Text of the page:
Ubuntu 18.04 LTS's default desktop background showing a Bionic Beaver.

Fancy having critical Linux kernel patches automatically applied to your Ubuntu system—without having to reboot your computer? We describe how to use Canonical’s Livepatch Service to do just that.

What Is Livepatch and How Does It Work?

As Canonical’s Dustin Kirkland explained several years ago, Canonical Livepatch uses the Kernel Live Patching technology built into the standard Linux kernel. Canonical’s Livepatch website notes that massive corporations like AT&T, Cisco, and Walmart use it.

It’s free for personal use on up to three computers—according to Kirkland, these can be “desktops, servers, virtual machines, or cloud instances.” Organizations can use it on more systems with a paid Ubuntu Advantage subscription.

Kernel Patches Are Necessary But Inconvenient

Linux kernel patches are a fact of life. Keeping your system secure and patched up to date is vital in the inter-connected world we live in. But having to reboot your computer to apply kernel patches can be a pain. Especially if the computer is providing some sort of service to users and you have to co-ordinate or negotiate with them to take the service off-line. And there’s a multiplier. If you maintain several Ubuntu machines, at some point you have to bite the bullet and do each one in turn.

The Canonical Livepatch Service removes all of the aggravation of keeping your Ubuntu systems up to date with critical kernel patches. It’s easy to set up—either graphically or from the command line—and it takes one more chore off your shoulders.

Anything that reduces maintenance efforts, boosts security, and reduces downtime has to be an attractive proposition, right? Yes, but there are some caveats.

  • You must be using a Long Term Support (LTS) release of Ubuntu such as 16.04 or 18.04. The most recent LTS version is 18.04, so that’s the version we’re going to use here.
  • It must be a 64-bit version.
  • You must be running Linux Kernel 4.4 or higher
  • You need to have an Ubuntu One account. Remember them? If you don’t have an Ubuntu One account, you can sign up for a free account.
  • You can use the Canonical Livepatch Service at no cost, but you’re limited to three computers per Ubuntu One account. If you have to maintain more than three computers, you’ll need additional Ubuntu One accounts.
  • If you have physical, virtual, or cloud-hosted servers to look after,  you’ll need to become an Ubuntu Advantage customer.

Getting an Ubuntu One Account

Whether you’re going to set up the Livepatch Service through the graphical user interface (GUI) or via the command-line interface (CLI), you must have an Ubuntu One account. This is required because the operation of the Livepatch Service depends on a private key that is issued to you, and tied to your Ubuntu One account.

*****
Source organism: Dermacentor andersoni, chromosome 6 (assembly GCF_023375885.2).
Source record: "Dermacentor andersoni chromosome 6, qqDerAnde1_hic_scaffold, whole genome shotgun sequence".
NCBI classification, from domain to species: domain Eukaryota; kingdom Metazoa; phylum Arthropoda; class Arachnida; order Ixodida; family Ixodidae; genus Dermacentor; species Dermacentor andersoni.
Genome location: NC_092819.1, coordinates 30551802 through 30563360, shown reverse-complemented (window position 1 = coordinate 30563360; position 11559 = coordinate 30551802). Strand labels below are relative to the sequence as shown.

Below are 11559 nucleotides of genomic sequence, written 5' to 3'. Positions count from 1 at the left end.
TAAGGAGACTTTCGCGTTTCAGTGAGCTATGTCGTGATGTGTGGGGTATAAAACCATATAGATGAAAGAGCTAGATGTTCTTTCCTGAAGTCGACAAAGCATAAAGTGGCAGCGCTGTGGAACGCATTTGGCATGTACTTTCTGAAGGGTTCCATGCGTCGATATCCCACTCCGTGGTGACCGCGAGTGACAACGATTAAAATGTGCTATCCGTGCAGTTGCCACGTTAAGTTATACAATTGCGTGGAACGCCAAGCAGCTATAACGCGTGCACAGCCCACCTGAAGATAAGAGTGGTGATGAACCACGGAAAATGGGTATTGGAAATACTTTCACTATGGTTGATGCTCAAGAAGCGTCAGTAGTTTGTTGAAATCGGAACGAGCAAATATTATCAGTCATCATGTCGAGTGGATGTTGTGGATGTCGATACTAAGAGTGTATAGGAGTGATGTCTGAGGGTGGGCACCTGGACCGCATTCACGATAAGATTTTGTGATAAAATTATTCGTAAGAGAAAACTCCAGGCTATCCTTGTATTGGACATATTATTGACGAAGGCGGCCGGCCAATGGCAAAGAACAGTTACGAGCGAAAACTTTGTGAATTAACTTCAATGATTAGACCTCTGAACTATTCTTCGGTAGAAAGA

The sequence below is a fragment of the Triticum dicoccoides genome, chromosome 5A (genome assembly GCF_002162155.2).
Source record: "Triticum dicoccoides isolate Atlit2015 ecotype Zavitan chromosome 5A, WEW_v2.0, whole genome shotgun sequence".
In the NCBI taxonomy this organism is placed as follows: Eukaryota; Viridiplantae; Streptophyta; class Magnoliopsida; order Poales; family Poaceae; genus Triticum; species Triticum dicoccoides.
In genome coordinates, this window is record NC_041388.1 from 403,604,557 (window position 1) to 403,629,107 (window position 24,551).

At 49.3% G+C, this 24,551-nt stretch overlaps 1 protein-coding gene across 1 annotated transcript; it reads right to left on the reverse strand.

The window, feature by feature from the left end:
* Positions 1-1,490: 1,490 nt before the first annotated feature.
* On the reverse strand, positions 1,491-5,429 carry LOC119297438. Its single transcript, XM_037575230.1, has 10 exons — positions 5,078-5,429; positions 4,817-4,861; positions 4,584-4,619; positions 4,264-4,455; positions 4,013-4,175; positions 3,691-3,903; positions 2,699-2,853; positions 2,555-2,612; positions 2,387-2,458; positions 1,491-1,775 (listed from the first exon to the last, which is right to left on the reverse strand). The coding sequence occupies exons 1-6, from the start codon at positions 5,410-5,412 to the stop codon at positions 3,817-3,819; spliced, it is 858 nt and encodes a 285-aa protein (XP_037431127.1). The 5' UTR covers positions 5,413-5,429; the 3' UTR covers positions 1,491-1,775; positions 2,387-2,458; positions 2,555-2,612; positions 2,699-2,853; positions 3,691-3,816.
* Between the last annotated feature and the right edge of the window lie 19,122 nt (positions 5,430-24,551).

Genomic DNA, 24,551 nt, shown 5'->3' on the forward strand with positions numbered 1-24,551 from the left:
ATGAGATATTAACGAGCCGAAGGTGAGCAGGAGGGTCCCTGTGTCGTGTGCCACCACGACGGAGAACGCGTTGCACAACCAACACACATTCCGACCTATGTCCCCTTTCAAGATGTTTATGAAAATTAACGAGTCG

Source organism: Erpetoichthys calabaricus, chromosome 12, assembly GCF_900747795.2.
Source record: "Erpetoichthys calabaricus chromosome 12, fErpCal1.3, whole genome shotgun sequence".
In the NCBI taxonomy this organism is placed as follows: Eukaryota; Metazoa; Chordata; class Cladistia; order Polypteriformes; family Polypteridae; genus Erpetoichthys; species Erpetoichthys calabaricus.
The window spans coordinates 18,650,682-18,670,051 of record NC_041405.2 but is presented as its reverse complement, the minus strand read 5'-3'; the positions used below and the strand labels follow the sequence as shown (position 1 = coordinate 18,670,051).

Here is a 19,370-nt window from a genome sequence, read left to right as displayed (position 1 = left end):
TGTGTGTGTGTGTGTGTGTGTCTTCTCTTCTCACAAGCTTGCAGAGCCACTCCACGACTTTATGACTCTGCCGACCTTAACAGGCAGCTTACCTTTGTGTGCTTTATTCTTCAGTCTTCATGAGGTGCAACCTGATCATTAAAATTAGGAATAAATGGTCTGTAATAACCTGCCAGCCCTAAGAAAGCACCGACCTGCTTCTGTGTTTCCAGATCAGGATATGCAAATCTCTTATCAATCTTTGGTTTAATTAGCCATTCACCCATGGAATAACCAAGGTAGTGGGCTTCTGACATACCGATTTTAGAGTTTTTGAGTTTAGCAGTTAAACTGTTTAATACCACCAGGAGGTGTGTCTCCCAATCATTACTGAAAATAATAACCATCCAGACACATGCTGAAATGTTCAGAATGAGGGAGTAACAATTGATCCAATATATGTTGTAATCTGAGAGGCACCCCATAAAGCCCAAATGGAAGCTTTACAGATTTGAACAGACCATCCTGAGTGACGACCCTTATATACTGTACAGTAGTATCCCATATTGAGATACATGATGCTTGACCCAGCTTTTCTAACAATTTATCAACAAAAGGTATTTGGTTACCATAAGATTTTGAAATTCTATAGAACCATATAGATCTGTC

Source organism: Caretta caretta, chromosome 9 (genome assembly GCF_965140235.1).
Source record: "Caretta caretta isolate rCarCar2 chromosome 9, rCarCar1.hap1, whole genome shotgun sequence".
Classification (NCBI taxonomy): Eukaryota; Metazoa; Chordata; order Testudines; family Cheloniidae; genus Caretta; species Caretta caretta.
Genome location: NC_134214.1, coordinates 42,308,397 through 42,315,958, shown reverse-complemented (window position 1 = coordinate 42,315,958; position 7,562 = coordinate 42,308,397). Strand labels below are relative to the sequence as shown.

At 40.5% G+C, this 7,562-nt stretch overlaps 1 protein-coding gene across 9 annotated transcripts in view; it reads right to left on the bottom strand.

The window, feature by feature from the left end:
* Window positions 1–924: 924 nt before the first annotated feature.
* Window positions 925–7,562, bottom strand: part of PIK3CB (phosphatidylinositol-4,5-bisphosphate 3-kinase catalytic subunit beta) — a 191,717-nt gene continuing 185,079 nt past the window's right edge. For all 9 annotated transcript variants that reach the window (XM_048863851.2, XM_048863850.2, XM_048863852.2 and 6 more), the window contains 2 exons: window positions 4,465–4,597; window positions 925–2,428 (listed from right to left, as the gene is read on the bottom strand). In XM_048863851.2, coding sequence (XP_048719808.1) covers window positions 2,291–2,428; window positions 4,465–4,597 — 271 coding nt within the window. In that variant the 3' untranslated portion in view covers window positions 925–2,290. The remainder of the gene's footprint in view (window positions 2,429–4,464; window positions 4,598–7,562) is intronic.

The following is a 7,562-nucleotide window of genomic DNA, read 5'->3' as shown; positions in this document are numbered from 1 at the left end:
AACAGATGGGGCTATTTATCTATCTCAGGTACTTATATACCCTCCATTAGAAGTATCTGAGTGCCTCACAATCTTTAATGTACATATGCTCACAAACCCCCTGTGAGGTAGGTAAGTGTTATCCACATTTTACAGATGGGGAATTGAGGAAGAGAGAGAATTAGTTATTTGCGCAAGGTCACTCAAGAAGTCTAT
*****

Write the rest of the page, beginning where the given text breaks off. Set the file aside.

• If you set up the Livepatch Service using the GUI, you won’t see your key. It is still required and used, but it is all handled in the background for you.
  • If you set up your Livepatch Service via the terminal, you’ll need to copy and paste your key from your browser to the command line.

If you don’t have an Ubuntu One account, you can create one at no cost.

Enabling the Canonical Livepatch Service Graphically

To launch the graphical setup interface, press the “Super” key. This is located between the “Control” and “Alt” keys on the lower-left of most keyboards. Search for “livepatch.”

When you see the Livepatch icon, click the icon or press “Enter”.

The “Software and Updates” dialog window will appear with the Livepatch tab selected. Click the “Sign in” button. You are reminded that you need an Ubuntu One account.

Ubuntu One Sign in / register dialog

Click the “Sign in / Register” button.

The Ubuntu Single Sign-On Account dialog window appears. Canonical uses the terms “Ubuntu One” and “Single Sign-On” interchangeably. They mean the same thing. Officially “Single Sign-On” was replaced by “Ubuntu One”, but the old name lingers on.

Ubuntu Single Sign On Dialog Window

Enter your account details and click the “Connect” button. You can also use this dialog window to register for an account if you have not already created one.

You will be prompted for your password.

Ubuntu Authentication Dialog window

Enter your password and click the “Authenticate” button. A dialog window shows you the email address associated with the Ubuntu One account you’re going to use.

Email address verification dialog window

Make sure it is correct and click the “Continue” button.

You’ll be asked for your password once more. After a few seconds, the Livepatch tab in the “Software and Updates” dialog window will update to show that Livepatch is live and active.

Livepatch active in the Software and Updates dialog window

A new shield Icon will appear in the tool notification area, close to the networking, sound, and power icons. The green circle with the tick tells you all is well. Click the icon to access the menu.

We are told that Livepatch is on, and there are no current updates.

The “Livepatch settings” option will open the “Software and Updates” dialog window at the Livepatch tab.

That’s it; you’re all done.

Enabling the Canonical Livepatch Service using the CLI